Apple CFO Peter Oppenheimer predicted in January that Apple will generate the same amount of revenue this past quarter—the company releases its financials today—as it did a year ago. Analysts agree with him. Apple generated more revenue than ever in the the first fiscal quarter of 2014, which includes the 2013 holiday season. But it’s entirely possible that fiscal 2014 (which runs through September) will be the first time since Steve Jobs returned to Apple and turned the company around that revenue will not grow from one fiscal year to the next.
It is, literally, the end of an era—financially, the biggest bull run of any technology company in history, from $13.931 billion in revenue in 2005 to $170.910 billion in 2013. Apple is still the most valuable public company in the world, a bet by investors that Apple will continue to grow—and it has, until now.
What’s interesting here isn’t that Apple has plateaued—the markets already knocked $45 billion off of Apple’s valuation when the company announced its revenue projections for this past quarter three months ago—but why.
The first place to look would be how many iPhones Apple is selling, since they represented 56% of Apple’s revenue in the first quarter of this fiscal year. But iPhone sales are expected to be flat, as sales through China’s biggest mobile carrier, China Mobile, fail to do much to the overall iPhone story.
The iPhone story is straightforward: people buy iPhones and, subject to the whims of mobile carriers, upgrade them on a regular basis. It’s a fantastic business for Apple to be in, selling devices that cost on average $637 each and are re-purchased by consumers every two years or so, like clockwork.
It’s also important to note that Apple predicts it will miss out on $8 billion in revenue across all of 2014 because the company is now giving away its operating system (OS X) and productivity software (iLife, iWork.)
Some analysts are predicting that Apple will sell fewer iPads this past quarter than it did a year ago. For a mature product with a predictable pool of buyers—cars, vacuum cleaners, iPhones—this wouldn’t mean much. But considering the iPad is the most recent device Apple invented, defining an entire category and inspiring dozens of copycats, it’s bad news—and not the first time we’ve heard it.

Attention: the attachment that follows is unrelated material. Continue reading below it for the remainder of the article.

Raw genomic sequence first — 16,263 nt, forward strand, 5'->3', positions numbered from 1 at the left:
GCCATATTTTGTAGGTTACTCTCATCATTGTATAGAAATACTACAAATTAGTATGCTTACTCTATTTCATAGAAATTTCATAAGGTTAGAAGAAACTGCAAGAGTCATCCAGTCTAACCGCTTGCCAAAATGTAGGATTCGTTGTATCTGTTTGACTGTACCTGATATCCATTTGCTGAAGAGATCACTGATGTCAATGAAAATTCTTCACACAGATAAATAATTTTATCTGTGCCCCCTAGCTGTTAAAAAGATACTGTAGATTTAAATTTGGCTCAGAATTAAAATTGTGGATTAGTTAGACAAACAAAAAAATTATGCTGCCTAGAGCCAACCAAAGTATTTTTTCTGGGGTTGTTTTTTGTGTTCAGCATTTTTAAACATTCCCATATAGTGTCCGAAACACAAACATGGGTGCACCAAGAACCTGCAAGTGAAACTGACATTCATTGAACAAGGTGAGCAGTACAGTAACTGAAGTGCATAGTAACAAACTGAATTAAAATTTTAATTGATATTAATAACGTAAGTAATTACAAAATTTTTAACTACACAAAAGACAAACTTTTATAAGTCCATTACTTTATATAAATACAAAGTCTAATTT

If iPhones are doing what we expect iPhones to do—continuing to be consumed regularly by a market that seems at this point to be more or less saturated—then the story of Apple’s revenue plateau is the story of missed opportunities in the one device that many expected to be Apple’s next big growth opportunity—the iPad.
The iPad isn’t insignificant. It’s about 20% of Apple’s revenue. But it could be more. The iPad was supposed to replace the PC, after all. Indeed, that could be its problem.
A notion that until recently seemed to be churlishly anti-Apple—that in contrast to phones and PCs people don’t really need tablets—is now virtually mainstream. Smartphones are replacing everything, including tablets.
How is this possible, when tablets came second?
One possibility is that the novelty of tablets, or at least Apple’s models, has worn off. Tablets were supposed to be magic, and the wealthy bought them expecting something as transformative as the iPhone. But the main use case for many tablets is probably as personal internet-connected TVs, not bicycles for the mind. If what we’re really doing with tablets is simply asking them to play HD video without it stuttering, you certainly don’t need to pay a premium for Apple’s iPad to get a satisfying user experience.
Tablets that are mainly used for browsing the web and watching videos don’t need to be re-purchased nearly as often as phones that are getting lost, stolen, broken, or simply radically more useful as time goes by and the number of apps and use cases for them multiplies. That puts tablets on a replacement cycle more like PCs—every five years or so—than phones, which is another reason you’re not seeing sales on the same order as phones.
It’s not that people aren’t buying tablets. But the adoption rate is nothing like what we’ve seen in smartphones.